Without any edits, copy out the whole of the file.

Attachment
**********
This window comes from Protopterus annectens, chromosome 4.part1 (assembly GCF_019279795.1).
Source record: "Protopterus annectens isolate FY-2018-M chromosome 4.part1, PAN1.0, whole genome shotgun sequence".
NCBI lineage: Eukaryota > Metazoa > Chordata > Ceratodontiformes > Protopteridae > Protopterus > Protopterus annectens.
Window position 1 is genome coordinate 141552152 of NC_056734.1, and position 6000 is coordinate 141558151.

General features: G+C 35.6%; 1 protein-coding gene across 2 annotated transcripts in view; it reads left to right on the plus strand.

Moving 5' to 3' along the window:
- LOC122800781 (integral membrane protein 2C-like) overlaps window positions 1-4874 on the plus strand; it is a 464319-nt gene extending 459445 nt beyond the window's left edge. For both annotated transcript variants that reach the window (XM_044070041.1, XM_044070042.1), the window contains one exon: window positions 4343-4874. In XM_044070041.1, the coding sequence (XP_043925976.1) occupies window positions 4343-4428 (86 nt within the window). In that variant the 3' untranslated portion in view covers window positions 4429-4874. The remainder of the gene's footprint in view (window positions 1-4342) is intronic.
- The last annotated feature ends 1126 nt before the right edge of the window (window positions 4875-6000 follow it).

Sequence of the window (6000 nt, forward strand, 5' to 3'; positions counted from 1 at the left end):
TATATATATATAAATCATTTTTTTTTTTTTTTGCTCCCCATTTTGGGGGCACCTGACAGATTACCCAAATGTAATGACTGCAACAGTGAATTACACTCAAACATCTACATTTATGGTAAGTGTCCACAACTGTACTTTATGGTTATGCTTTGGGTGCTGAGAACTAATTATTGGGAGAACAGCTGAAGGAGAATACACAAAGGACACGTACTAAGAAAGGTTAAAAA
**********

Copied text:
This window comes from Protopterus annectens, chromosome 4.part1 (assembly GCF_019279795.1).
Source record: "Protopterus annectens isolate FY-2018-M chromosome 4.part1, PAN1.0, whole genome shotgun sequence".
NCBI lineage: Eukaryota > Metazoa > Chordata > Ceratodontiformes > Protopteridae > Protopterus > Protopterus annectens.
Window position 1 is genome coordinate 141552152 of NC_056734.1, and position 6000 is coordinate 141558151.

General features: G+C 35.6%; 1 protein-coding gene across 2 annotated transcripts in view; it reads left to right on the plus strand.

Moving 5' to 3' along the window:
- LOC122800781 (integral membrane protein 2C-like) overlaps window positions 1-4874 on the plus strand; it is a 464319-nt gene extending 459445 nt beyond the window's left edge. For both annotated transcript variants that reach the window (XM_044070041.1, XM_044070042.1), the window contains one exon: window positions 4343-4874. In XM_044070041.1, the coding sequence (XP_043925976.1) occupies window positions 4343-4428 (86 nt within the window). In that variant the 3' untranslated portion in view covers window positions 4429-4874. The remainder of the gene's footprint in view (window positions 1-4342) is intronic.
- The last annotated feature ends 1126 nt before the right edge of the window (window positions 4875-6000 follow it).

Sequence of the window (6000 nt, forward strand, 5' to 3'; positions counted from 1 at the left end):
TATATATATATAAATCATTTTTTTTTTTTTTTGCTCCCCATTTTGGGGGCACCTGACAGATTACCCAAATGTAATGACTGCAACAGTGAATTACACTCAAACATCTACATTTATGGTAAGTGTCCACAACTGTACTTTATGGTTATGCTTTGGGTGCTGAGAACTAATTATTGGGAGAACAGCTGAAGGAGAATACACAAAGGACACGTACTAAGAAAGGTTAAAAA